The U.S. Coast Guard Cutter Healy, our chunky red-and-white icebreaker, sits at the gates of the Arctic Ocean. In the wee hours this morning, the sun set and quickly rose again, and a rainbow stretched up into low clouds. The ICESCAPE mission had reached station 5 of a seven-stop transect of the Bering Strait, between Fairway Rock — resembling Kong Island, but with pointy ears — and Little Diomede (U.S.) — something like the “Cliffs of Insanity” in The Princess Bride. Close by is Big Diomede (Russia), topped with fog.
Movie references aside, this is a dramatic spot in which to find yourself when you wake up in the morning — or in the evening, as is the case for the half of the science crew working the night shift to process the samples.
It seems that no matter how many times a scientist has been to sea, it doesn’t get old. Greg Mitchell (below right), a specialist in ocean optics from the Scripps Institution of Oceanography, reckons he has spent about four years of his life aboard ships. His first trip to the Arctic was in 1987, his first year at Scripps. Mitchell’s research has taken him all over the world — to Antarctica and back again many times — but he hasn’t been inside the Arctic Circle since 1989. He expects change.
Observing the system…..and how it interacts with the edge of the sea ice…..and what’s going on with the ice melt…..and how it affects the ocean…..those principles won’t be any different than they were 20 years ago. “What we’re clearly seeing is that the sea ice is reducing more and more all the time,” said Mitchell. “This means less sunshine reflecting off the ice back into space, and more getting into the ocean.”
He expects the increase in sun-light on the sea to do three things:
- “The light that’s not reflected will heat the ocean, accelerating the warming and accelerating the melting of the sea ice.”
- “As the ocean warms it becomes more stratified. If you dive in a lake in the summertime, it’s warmer at the surface. But as you dive down, you feel the cold. That’s because the warm water is lighter than the cold water, and it stays at the surface. That’s thermal stratification. As you warm the ocean, it’ll stratify more and that will create a warm layer with a lot of light for algae to bloom (as long as they have nutrients).”
- “More light in the ocean should cause more total photosynthesis in the Arctic, so we’ll lose habitat for polar bears but we’ll gain habitat for plankton.”
Like the rest of us, Mitchell is concerned about that. “I’m not saying it’s a good trade off. I think we should leave things alone. But the system’s changing, and as it changes we don’t know what the consequences of those changes will be. It’s hard to say what we could do. What we really need to do is to find a way for humans to have smaller footprint on earth. So we need to understand the processes better and then we need to model it.”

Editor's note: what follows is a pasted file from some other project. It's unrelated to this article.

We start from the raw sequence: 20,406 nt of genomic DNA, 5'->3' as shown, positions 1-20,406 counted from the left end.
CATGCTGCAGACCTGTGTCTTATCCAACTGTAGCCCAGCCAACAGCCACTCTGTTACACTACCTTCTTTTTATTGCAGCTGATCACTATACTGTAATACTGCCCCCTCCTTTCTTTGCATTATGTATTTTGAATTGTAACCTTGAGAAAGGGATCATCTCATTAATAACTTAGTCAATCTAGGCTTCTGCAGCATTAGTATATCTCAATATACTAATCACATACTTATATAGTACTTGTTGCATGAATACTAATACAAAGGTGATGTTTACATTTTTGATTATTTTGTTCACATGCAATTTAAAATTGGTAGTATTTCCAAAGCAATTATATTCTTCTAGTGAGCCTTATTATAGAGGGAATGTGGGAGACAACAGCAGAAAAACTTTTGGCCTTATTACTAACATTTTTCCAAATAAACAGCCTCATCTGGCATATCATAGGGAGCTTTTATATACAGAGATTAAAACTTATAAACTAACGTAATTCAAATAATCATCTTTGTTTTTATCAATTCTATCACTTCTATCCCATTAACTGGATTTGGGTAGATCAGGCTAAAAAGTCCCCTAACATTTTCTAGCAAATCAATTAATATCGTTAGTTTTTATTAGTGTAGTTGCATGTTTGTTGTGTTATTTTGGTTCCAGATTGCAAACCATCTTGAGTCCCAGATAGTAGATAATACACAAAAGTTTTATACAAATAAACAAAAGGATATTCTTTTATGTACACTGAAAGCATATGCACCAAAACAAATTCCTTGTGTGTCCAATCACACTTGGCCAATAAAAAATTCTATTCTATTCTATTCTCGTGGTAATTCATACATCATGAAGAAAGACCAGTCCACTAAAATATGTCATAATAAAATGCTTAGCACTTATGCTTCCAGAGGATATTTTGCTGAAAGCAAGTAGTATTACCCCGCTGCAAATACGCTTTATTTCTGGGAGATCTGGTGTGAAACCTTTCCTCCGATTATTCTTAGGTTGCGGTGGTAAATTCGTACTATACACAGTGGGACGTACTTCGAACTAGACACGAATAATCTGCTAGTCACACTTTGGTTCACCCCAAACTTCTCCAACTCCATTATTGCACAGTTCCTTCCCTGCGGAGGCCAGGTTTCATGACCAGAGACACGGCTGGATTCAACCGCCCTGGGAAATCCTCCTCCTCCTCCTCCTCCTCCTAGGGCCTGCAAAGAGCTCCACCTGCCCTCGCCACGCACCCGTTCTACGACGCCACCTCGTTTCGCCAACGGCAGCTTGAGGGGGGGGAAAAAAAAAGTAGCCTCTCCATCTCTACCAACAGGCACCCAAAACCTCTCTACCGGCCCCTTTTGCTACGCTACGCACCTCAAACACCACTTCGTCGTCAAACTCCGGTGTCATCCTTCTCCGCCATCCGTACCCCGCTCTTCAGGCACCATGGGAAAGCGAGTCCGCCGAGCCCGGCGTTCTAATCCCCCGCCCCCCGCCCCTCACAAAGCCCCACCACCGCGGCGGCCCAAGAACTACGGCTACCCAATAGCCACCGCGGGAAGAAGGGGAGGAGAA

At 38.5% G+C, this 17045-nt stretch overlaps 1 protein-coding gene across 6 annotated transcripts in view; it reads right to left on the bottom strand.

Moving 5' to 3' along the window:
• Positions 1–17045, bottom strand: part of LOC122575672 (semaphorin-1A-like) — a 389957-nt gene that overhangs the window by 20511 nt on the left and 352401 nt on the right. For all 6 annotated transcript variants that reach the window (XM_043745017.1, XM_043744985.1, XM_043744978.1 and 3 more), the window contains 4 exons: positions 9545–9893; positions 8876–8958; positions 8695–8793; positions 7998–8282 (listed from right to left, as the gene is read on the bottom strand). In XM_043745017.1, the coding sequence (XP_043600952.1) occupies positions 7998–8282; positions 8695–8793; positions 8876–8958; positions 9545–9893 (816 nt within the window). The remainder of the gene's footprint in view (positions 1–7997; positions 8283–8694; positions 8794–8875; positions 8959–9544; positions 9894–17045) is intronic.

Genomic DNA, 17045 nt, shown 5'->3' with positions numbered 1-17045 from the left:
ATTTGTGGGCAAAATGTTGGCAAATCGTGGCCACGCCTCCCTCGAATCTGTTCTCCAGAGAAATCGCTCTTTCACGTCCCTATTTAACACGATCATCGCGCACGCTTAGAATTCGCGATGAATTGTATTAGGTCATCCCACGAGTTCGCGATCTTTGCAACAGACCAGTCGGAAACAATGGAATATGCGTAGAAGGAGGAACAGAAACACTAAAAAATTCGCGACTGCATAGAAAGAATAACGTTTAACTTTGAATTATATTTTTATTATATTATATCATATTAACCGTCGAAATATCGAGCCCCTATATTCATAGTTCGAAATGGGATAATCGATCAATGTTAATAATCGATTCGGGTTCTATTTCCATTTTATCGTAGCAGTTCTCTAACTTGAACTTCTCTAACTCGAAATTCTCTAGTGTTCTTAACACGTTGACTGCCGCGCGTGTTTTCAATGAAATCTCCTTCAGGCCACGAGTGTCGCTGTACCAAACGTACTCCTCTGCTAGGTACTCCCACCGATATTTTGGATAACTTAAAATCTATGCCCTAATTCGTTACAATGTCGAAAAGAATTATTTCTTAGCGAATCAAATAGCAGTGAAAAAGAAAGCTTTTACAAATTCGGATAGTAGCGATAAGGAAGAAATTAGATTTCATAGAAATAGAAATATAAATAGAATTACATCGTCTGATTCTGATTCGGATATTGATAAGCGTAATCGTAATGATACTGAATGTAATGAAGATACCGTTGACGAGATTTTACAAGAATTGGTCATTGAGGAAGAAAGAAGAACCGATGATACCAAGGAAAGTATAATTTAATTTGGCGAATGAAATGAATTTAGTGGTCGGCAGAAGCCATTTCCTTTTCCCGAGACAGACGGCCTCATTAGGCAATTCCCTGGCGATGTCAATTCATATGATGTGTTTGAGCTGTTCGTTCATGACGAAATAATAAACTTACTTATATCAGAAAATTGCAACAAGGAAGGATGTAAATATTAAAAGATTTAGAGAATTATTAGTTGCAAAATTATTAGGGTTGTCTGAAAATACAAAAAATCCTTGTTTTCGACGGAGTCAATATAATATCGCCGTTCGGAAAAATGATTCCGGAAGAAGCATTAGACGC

That’s why he’s here.
Mitchell, along with his group from Scripps, is involved in ground-truthing the optical properties of the Arctic Ocean (photos at the top and bottom of this post). That is, he’s helping to ensure that what they see at the surface squares up with the methods NASA satellites use to assess ocean color, an indicator of the level of chlorophyll and, by proxy, phytoplankton. NASA’s satellites measure the color of the ocean by flying over the earth and picking up blue, blue green, and green. If there’s not a lot of algae, the ocean is blue. If there is a lot of algae, the ocean is green.
But color is just one way of looking at phytoplankton levels. In order to truly assess the situation — for example how much carbon dioxide the phytoplankton are taking in – scientists need to assess the processes at work in the sea. “The optics don’t tell us this, so we have to take water samples, process the water, and then relate that to the optics we measure from the ship,” Mitchell said.
The global mapping you can see on the NASA site uses mathematical equations developed from the shipboard work. Satellite validation and calibration is based on the findings of scientists who go to sea and study the water to see what’s living there. Mitchell’s research group claims responsibility for about 20 percent of the global observations used by NASA for their models to convert satellite-measured optical measurements to chlorophyll estimates.
The data contributes to models that allow prediction of primary production — the growth and health of organisms — under various conditions. Mitchell’s instruments include a small optical profiler — a fish-shaped instrument lowered from the Healy’s bow — and an optical package of instruments that measure water properties when it is lowered from the powerful A-frame at the stern.
“As ecologists, we don’t want to just know what color the ocean is,” he said. “We want to know how much plankton there is.” He walks to the edge of the ship and looks over the rail. “Now what we’re seeing out here is green water. There’s a lot of chlorophyll.” That means a strong pulse of phytoplankton, busy photosynthesizing the extra sunlight.
All photos shot by and courtesy of Karen Romano Young